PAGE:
A free form structure of gleaming white concrete stands today on the California State
Polytechnic College campus at San Luis Obispo in testimony to the school's concept of education:
practical training with intensified understanding of technology. The unique, double curved
structure is the accomplishment of two groups of senior students from the classes of 1964 and
1965 of the Department of Architecture and Architectural Engineering, working under the
direction of Professor Wesley S. Ward. The design has demonstrated that steel cable can be used
as form and reinforcement for structures with minimal labor and material.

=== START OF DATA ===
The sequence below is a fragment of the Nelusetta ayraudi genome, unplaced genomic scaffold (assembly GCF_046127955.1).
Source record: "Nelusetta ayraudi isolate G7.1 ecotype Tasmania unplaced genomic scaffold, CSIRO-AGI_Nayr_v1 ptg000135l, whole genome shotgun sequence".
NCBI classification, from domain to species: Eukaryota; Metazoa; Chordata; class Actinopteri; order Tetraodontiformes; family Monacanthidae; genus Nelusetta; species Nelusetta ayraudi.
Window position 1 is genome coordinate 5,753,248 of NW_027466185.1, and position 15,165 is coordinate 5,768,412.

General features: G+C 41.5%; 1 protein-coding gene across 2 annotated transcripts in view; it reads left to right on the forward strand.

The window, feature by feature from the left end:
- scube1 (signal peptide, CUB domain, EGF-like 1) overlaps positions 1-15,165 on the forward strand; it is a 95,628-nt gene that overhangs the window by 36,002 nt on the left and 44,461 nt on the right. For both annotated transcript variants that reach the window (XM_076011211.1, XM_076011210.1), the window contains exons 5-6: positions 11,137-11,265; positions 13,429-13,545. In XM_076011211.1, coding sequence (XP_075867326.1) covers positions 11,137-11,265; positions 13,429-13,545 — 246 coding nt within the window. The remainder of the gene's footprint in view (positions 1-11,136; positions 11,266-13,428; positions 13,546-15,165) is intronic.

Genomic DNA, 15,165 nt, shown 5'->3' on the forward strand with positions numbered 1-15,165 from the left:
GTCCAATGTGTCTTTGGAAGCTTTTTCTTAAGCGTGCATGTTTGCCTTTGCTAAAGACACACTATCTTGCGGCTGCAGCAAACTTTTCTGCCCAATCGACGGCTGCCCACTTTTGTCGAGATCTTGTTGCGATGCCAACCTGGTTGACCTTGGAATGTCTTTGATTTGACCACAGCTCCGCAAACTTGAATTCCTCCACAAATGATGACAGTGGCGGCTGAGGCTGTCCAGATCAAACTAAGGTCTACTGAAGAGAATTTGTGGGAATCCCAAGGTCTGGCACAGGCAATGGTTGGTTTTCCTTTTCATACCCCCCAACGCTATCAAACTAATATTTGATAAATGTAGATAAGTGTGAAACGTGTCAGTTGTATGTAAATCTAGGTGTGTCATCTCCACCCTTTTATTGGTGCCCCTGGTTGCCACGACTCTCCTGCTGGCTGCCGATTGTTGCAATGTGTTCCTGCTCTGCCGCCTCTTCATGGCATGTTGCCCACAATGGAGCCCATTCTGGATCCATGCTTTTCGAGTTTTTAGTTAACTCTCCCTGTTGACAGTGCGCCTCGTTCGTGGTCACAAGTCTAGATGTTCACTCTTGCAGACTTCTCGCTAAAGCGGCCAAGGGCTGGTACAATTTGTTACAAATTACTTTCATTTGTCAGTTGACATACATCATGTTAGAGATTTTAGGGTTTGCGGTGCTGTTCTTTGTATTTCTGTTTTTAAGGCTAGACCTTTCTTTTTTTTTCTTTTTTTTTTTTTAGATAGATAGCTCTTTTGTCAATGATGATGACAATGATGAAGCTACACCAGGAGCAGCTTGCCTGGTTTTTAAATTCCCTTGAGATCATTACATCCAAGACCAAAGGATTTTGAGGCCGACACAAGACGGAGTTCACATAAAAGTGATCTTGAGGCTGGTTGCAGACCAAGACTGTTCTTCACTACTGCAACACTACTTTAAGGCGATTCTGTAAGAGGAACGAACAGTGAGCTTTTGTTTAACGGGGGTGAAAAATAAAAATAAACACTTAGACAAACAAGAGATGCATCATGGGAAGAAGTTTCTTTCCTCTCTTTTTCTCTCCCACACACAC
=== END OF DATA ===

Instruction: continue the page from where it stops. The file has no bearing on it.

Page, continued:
Also, a sculptured home, whose basic design is so primitive that only the most modern
construction methods and materials could be used to achieve it, is now approaching completion
on Genessee Mountain near Denver, Colorado. Charles Deaton, a Denver architect and owner of
this house, has created its design to resemble nothing in particular, but to be as free as the forms
in nature. This is a piece of "habitable sculpture." Inside the shell, the living room, kitchen, dining
are, three bedrooms and three baths will take shape. Curved wall, round shower stalls, and new
moon shaped closets will replace the conventional angular shapes in most houses. A curved glass
wall will slide back to extend the dining area onto the terrace that is the outer portion of the lower
lip of the shell.